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Dose Printing Shows Promise at the University of Michigan

Printing multiple meds onto a single dose on any number of surfaces could disrupt drug development, pharmacy operations and drug delivery/patient adherence.

Graduate student research assistant in the Shtein lab, Siddharth Borsadia, prints fluorescein crystals onto a cooled glass plate using organic vapor jet printing. (Photo by Levi Hutmacher, Michigan Engineering.)
Graduate student research assistant in the Shtein lab, Siddharth Borsadia, prints fluorescein crystals onto a cooled glass plate using organic vapor jet printing. (Photo by Levi Hutmacher, Michigan Engineering.)

Recent progress in therapeutic treatment advances make terms such as “disruptive,” “innovative,” and “revolutionary” trite, yet an organic vapor jet printing technology in development at the University of Michigan could simultaneously deliver the following impressive gains:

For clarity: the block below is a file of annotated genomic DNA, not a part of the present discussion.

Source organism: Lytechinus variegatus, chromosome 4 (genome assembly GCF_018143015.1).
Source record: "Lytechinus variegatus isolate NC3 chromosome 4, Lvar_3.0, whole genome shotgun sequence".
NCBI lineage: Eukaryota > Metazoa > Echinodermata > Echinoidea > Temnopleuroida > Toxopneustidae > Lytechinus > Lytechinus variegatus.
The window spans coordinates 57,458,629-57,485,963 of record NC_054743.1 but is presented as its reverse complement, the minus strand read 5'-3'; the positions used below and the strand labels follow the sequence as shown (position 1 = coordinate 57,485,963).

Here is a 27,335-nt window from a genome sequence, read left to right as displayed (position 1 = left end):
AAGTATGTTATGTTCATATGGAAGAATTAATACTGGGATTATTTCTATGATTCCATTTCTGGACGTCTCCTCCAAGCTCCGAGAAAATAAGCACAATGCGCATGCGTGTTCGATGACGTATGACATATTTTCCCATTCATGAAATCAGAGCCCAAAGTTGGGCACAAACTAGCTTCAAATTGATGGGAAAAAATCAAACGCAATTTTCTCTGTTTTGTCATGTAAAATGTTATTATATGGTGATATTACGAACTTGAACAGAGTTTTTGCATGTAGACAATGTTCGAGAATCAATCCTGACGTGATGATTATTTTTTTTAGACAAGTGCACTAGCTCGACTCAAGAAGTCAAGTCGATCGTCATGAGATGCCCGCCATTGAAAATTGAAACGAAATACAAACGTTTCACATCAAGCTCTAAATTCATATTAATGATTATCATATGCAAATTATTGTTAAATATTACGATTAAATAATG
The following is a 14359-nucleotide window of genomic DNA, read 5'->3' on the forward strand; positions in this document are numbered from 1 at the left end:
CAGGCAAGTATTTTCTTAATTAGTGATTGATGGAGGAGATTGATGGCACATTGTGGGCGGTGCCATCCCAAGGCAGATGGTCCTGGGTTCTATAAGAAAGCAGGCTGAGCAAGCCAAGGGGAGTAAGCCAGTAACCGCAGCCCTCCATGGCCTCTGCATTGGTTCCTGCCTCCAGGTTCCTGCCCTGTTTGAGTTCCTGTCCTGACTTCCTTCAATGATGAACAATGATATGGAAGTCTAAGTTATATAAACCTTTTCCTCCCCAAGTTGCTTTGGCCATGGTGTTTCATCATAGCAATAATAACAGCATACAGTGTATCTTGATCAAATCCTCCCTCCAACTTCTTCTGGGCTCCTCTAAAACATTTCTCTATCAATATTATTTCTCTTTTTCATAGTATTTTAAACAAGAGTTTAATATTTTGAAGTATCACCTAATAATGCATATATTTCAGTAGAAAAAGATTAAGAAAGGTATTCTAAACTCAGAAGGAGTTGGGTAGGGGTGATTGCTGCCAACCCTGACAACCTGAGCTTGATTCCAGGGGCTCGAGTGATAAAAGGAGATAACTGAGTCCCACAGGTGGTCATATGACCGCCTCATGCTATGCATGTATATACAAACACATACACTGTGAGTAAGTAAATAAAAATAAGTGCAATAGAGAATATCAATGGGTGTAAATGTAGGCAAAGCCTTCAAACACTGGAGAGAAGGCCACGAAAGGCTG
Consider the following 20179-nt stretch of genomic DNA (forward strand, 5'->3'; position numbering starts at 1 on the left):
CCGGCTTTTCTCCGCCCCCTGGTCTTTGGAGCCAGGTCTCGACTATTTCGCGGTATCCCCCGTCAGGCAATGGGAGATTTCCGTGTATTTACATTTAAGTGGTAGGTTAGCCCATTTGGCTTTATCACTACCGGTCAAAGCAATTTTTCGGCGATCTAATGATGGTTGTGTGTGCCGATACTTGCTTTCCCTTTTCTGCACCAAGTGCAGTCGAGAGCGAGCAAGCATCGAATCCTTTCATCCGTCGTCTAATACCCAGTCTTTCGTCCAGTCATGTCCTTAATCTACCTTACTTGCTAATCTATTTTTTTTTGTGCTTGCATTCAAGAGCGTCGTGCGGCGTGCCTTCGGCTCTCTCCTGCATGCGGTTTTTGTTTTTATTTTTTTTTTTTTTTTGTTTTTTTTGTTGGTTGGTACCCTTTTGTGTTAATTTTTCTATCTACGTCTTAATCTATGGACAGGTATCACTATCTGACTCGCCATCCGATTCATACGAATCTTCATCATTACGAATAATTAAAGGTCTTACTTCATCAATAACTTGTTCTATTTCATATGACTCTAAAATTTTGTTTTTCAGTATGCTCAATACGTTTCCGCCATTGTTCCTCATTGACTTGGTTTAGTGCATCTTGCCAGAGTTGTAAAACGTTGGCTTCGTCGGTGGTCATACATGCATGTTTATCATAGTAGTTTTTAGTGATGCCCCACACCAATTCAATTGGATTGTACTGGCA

• Enable patients to take a single daily dose that would include multiple medications, making it easier to adhere to prescribed regimens.

• Impact operations for pharmacists in either a retail or hospital environment via on-site vapor printing of such medications onto a variety of substrates.

• Accelerate drug development for the pharmaceutical industry.

“Pharma companies have libraries of millions of compounds to evaluate, and one of the first tests is solubility,” says Max Shtein, Professor of Materials Science andEngineering at the University of Michigan. “About half of new compounds fail this test and are ruled out. Organic vapor jet printing could make some of them more soluble, putting them back into the pipeline.”

This dose-printing technique was developed through a collaboration between the University of Michigan’s departments of chemical engineering and biomedical engineering, the College of Pharmacy and the department of physics in the College of Literature, Science, and the Arts.

According to a UM online article, the technology emanates from an electronics manufacturing process that prints a fine crystalline structure over a large surface area. The process allows printed medications to easily dissolve, “opening the door to a variety of potential new drugs that today are shelved because they don't dissolve well when administered with conventional approaches, including pills and capsules.”